Rent Shop Volunteer Join

Q. Who is Mr. Smarty Plants?

A: There are those who suspect Wildflower Center volunteers are the culpable and capable culprits. Yet, others think staff members play some, albeit small, role. You can torture us with your plant questions, but we will never reveal the Green Guru's secret identity.

Help us grow by giving to the Plant Database Fund or by becoming a member

Did you know you can access the Native Plant Information Network with your web-enabled smartphone?

Share

Ask Mr. Smarty Plants

Ask Mr. Smarty Plants is a free service provided by the staff and volunteers at the Lady Bird Johnson Wildflower Center.

Search Smarty Plants
See a list of all Smarty Plants questions

Please forgive us, but Mr. Smarty Plants has been overwhelmed by a flood of mail and must take a break for awhile to catch up. We hope to be accepting new questions again soon. Thank you!

Need help with plant identification, visit the plant identification page.

 
rate this answer
Not Yet Rated

Tuesday - May 27, 2008

From: Floral Park, NY
Region: Northeast
Topic: Privacy Screening
Title: Evergreen screening shrubs for New York
Answered by: Nan Hampton

QUESTION:

I need evergreen screening shrubs that aren't too deep. The shrubs are to be planted along an existing wrought iron fence, which is a few feet behind a children's swing set.

ANSWER:

We are rather limited in the native evergreen shrubs that will be a good choice near a children's play area, but here are a couple:

Ilex glabra (inkberry). You can read more about several of the cultivars. Although generally a rounded shrub, it can be pruned to shape it to your space. Here is more information from Ohio State University.

Mahonia aquifolium (hollyleaved barberry). You can find information for several of the cultivars from the University of Connecticut and more information from Virginia Tech. This plant does have leaves that are spiny so it might not be ideal for your area with small children.

Here are a few native evergreens to avoid because they have toxic properties:

Leucothoe fontanesiana (highland doghobble)

Kalmia spp.

Rhododendron spp.

You find information about poisonous plants in Poisonous Plants of North Carolina and Cornell University Poisonous Plants Informational Database.

As an alternative to an evergreen shrub you might consider ferns that are evergreen and reasonably tall. Here are a few suggestions:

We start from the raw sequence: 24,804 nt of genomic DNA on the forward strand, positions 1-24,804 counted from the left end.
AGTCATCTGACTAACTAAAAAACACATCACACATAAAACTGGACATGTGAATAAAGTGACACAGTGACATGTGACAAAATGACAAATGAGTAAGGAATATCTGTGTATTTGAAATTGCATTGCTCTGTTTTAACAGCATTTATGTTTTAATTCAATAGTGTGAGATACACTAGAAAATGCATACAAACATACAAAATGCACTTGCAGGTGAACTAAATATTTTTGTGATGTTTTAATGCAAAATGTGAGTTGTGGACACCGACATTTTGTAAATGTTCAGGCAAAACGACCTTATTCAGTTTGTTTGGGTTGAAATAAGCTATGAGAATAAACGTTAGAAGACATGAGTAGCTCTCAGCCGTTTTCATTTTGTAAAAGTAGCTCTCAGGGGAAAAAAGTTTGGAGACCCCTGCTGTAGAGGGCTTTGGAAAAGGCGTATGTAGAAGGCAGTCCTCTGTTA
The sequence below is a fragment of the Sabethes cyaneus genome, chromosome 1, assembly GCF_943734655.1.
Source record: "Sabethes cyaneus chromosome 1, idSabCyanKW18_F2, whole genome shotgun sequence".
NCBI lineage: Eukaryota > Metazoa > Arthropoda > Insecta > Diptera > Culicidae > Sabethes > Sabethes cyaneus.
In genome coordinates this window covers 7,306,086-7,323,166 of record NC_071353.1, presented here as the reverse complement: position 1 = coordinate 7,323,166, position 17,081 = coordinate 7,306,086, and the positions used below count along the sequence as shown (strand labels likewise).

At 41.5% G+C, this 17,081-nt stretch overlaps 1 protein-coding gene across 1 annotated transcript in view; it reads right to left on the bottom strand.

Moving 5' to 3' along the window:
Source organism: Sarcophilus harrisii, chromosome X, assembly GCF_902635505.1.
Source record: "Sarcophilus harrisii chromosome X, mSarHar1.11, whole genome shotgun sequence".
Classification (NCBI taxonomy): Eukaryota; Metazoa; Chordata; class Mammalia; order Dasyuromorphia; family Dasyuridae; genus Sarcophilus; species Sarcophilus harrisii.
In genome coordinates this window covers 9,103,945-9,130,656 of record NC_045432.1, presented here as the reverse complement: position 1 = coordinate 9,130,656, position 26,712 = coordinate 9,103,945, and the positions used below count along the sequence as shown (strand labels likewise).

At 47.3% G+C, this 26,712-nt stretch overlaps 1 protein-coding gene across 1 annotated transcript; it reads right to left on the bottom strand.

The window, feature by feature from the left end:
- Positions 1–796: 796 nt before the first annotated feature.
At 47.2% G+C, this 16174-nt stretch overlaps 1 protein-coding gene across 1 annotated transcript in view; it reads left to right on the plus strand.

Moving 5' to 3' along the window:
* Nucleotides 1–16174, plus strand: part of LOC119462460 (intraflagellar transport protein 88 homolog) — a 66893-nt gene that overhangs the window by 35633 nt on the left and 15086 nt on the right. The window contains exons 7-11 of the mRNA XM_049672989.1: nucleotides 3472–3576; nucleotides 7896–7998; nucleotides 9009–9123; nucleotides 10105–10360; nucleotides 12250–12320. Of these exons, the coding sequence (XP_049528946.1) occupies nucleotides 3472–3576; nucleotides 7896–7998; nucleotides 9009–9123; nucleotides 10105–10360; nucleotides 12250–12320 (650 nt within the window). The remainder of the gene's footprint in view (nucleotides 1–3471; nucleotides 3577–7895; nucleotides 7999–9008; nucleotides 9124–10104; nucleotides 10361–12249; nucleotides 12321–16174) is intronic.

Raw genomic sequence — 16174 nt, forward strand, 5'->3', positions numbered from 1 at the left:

Dryopteris cristata (crested woodfern)

Dryopteris marginalis (marginal woodfern)

Polystichum acrostichoides (Christmas fern)


Ilex glabra

Mahonia aquifolium

Dryopteris cristata

Dryopteris marginalis

Polystichum acrostichoides
 

More Privacy Screening Questions

Evergreen for privacy screen in Virginia
December 02, 2008 - Last year we lost a large pine that was part of privacy screen and we replaced it with two Eastern red cedars. There is still a substantial gap that won't be filled in by the cedars and we were cons...
view the full question and answer

Need suggestions for plants to form a privacy hedge in Granbury, TX.
April 14, 2011 - We live on a rocky hill in Hood County, Tx. and need suggestions for evergreen anything that will provide privacy. Red Cedars were added in October 2010 and it looks as if half of those are dying. He...
view the full question and answer

Trees for Privacy Screening in Central Texas
July 11, 2016 - I live in Cedar Park, Texas and have a neighbor who likes to have parties. I need a evergreen tree/hedge that will provide privacy and sound barrier. We have some wax myrtles but they don't work. We ...
view the full question and answer

Recommendations for a 700 ft. noise and privacy barrier in Georgia
January 06, 2009 - Need recommendation for a fast growing, non-invasive native plant for a 700' barrier (noise & privacy) in wooded area; the area is mostly hardwood with some pine, and a good understory is established...
view the full question and answer

Hedge to cover chain link fence
September 04, 2010 - Hi, I would like to hide 250 feet of 6' tall chain link fence on a western facing, sloped, very rocky soiled back yard I had to use a jack hammer to dig the holes. Esthetically I would like to be abl...
view the full question and answer

Support the Wildflower Center by Donating Online or Becoming a Member today.